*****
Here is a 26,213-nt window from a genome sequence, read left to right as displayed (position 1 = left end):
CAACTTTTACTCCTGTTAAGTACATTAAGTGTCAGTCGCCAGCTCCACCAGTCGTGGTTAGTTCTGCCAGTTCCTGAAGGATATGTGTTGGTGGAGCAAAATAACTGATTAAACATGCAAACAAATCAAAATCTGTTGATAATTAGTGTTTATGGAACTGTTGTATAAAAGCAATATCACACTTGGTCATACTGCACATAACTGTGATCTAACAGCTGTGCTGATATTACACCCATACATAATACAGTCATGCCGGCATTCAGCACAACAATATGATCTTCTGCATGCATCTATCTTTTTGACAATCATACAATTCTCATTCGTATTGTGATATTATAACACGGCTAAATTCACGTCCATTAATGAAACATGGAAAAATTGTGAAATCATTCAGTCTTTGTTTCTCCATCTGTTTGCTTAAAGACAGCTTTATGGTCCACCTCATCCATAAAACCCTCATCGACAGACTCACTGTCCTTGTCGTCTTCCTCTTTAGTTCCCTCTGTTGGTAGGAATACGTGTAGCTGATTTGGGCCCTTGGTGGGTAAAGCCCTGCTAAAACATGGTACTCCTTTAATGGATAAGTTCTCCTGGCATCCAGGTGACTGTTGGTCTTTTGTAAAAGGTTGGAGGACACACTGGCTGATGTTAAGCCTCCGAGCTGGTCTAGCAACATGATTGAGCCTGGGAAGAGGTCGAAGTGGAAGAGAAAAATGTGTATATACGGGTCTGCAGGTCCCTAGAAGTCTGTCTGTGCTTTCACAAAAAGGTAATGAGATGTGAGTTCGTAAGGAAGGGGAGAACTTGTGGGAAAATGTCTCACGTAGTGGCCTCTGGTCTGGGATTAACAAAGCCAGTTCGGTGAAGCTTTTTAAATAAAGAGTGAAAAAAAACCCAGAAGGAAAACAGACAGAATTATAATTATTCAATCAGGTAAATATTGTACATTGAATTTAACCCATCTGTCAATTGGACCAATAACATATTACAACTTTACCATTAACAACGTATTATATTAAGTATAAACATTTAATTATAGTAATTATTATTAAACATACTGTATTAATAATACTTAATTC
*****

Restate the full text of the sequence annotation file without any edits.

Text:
Here is a 26,213-nt window from a genome sequence, read left to right as displayed (position 1 = left end):
CAACTTTTACTCCTGTTAAGTACATTAAGTGTCAGTCGCCAGCTCCACCAGTCGTGGTTAGTTCTGCCAGTTCCTGAAGGATATGTGTTGGTGGAGCAAAATAACTGATTAAACATGCAAACAAATCAAAATCTGTTGATAATTAGTGTTTATGGAACTGTTGTATAAAAGCAATATCACACTTGGTCATACTGCACATAACTGTGATCTAACAGCTGTGCTGATATTACACCCATACATAATACAGTCATGCCGGCATTCAGCACAACAATATGATCTTCTGCATGCATCTATCTTTTTGACAATCATACAATTCTCATTCGTATTGTGATATTATAACACGGCTAAATTCACGTCCATTAATGAAACATGGAAAAATTGTGAAATCATTCAGTCTTTGTTTCTCCATCTGTTTGCTTAAAGACAGCTTTATGGTCCACCTCATCCATAAAACCCTCATCGACAGACTCACTGTCCTTGTCGTCTTCCTCTTTAGTTCCCTCTGTTGGTAGGAATACGTGTAGCTGATTTGGGCCCTTGGTGGGTAAAGCCCTGCTAAAACATGGTACTCCTTTAATGGATAAGTTCTCCTGGCATCCAGGTGACTGTTGGTCTTTTGTAAAAGGTTGGAGGACACACTGGCTGATGTTAAGCCTCCGAGCTGGTCTAGCAACATGATTGAGCCTGGGAAGAGGTCGAAGTGGAAGAGAAAAATGTGTATATACGGGTCTGCAGGTCCCTAGAAGTCTGTCTGTGCTTTCACAAAAAGGTAATGAGATGTGAGTTCGTAAGGAAGGGGAGAACTTGTGGGAAAATGTCTCACGTAGTGGCCTCTGGTCTGGGATTAACAAAGCCAGTTCGGTGAAGCTTTTTAAATAAAGAGTGAAAAAAAACCCAGAAGGAAAACAGACAGAATTATAATTATTCAATCAGGTAAATATTGTACATTGAATTTAACCCATCTGTCAATTGGACCAATAACATATTACAACTTTACCATTAACAACGTATTATATTAAGTATAAACATTTAATTATAGTAATTATTATTAAACATACTGTATTAATAATACTTAATTC